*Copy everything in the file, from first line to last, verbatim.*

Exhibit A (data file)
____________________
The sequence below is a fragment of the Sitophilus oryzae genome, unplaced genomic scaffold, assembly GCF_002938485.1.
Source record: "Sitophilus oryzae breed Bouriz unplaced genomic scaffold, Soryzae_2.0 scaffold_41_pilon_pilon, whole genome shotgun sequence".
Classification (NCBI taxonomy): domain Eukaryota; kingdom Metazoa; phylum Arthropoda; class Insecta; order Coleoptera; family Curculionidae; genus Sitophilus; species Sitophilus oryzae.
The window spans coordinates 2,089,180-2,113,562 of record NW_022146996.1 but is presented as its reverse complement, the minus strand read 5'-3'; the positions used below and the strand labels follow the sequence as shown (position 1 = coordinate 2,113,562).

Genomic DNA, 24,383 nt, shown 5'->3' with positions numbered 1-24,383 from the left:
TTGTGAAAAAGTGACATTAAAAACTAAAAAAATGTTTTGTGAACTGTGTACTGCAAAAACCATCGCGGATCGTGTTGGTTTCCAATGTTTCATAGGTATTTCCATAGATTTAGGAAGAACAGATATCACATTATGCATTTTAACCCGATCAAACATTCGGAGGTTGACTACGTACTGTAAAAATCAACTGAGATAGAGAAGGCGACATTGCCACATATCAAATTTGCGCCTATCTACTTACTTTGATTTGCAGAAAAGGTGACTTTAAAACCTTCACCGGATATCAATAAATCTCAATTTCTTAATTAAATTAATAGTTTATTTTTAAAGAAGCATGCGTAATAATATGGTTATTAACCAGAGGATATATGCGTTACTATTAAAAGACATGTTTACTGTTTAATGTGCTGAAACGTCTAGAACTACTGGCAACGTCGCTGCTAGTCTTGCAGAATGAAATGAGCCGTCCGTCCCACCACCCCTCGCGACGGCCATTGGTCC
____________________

The sequence below is a fragment of the Sitophilus oryzae genome, unplaced genomic scaffold, assembly GCF_002938485.1.
Source record: "Sitophilus oryzae breed Bouriz unplaced genomic scaffold, Soryzae_2.0 scaffold_41_pilon_pilon, whole genome shotgun sequence".
Classification (NCBI taxonomy): domain Eukaryota; kingdom Metazoa; phylum Arthropoda; class Insecta; order Coleoptera; family Curculionidae; genus Sitophilus; species Sitophilus oryzae.
The window spans coordinates 2,089,180-2,113,562 of record NW_022146996.1 but is presented as its reverse complement, the minus strand read 5'-3'; the positions used below and the strand labels follow the sequence as shown (position 1 = coordinate 2,113,562).

Genomic DNA, 24,383 nt, shown 5'->3' with positions numbered 1-24,383 from the left:
TTGTGAAAAAGTGACATTAAAAACTAAAAAAATGTTTTGTGAACTGTGTACTGCAAAAACCATCGCGGATCGTGTTGGTTTCCAATGTTTCATAGGTATTTCCATAGATTTAGGAAGAACAGATATCACATTATGCATTTTAACCCGATCAAACATTCGGAGGTTGACTACGTACTGTAAAAATCAACTGAGATAGAGAAGGCGACATTGCCACATATCAAATTTGCGCCTATCTACTTACTTTGATTTGCAGAAAAGGTGACTTTAAAACCTTCACCGGATATCAATAAATCTCAATTTCTTAATTAAATTAATAGTTTATTTTTAAAGAAGCATGCGTAATAATATGGTTATTAACCAGAGGATATATGCGTTACTATTAAAAGACATGTTTACTGTTTAATGTGCTGAAACGTCTAGAACTACTGGCAACGTCGCTGCTAGTCTTGCAGAATGAAATGAGCCGTCCGTCCCACCACCCCTCGCGACGGCCATTGGTCC